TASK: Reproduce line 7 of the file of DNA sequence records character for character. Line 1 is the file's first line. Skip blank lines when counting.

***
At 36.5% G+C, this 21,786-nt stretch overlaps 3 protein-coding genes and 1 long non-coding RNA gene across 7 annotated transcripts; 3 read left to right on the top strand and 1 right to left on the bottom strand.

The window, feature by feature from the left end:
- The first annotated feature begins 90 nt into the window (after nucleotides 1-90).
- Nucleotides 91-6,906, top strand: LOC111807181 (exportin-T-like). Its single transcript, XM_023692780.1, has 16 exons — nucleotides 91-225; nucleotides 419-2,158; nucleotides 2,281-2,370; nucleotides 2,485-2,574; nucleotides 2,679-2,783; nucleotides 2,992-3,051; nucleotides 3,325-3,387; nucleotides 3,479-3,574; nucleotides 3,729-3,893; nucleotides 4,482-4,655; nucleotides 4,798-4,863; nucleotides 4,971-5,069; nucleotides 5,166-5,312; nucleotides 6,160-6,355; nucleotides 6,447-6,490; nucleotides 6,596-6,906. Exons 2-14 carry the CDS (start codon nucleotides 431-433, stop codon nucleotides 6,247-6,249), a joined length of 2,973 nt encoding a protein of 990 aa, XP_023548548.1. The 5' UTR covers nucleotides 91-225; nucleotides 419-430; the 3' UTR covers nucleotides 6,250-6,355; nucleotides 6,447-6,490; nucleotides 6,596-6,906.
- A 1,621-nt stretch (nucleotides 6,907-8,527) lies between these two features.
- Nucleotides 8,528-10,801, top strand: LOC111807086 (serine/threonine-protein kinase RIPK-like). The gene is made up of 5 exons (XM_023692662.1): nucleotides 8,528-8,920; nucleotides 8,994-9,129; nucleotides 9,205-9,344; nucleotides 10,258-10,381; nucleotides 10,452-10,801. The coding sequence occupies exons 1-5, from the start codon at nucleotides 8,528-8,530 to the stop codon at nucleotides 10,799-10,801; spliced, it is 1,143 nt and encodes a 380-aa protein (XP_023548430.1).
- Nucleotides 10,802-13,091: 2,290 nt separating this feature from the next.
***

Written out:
- Nucleotides 10,802-13,091: 2,290 nt separating this feature from the next.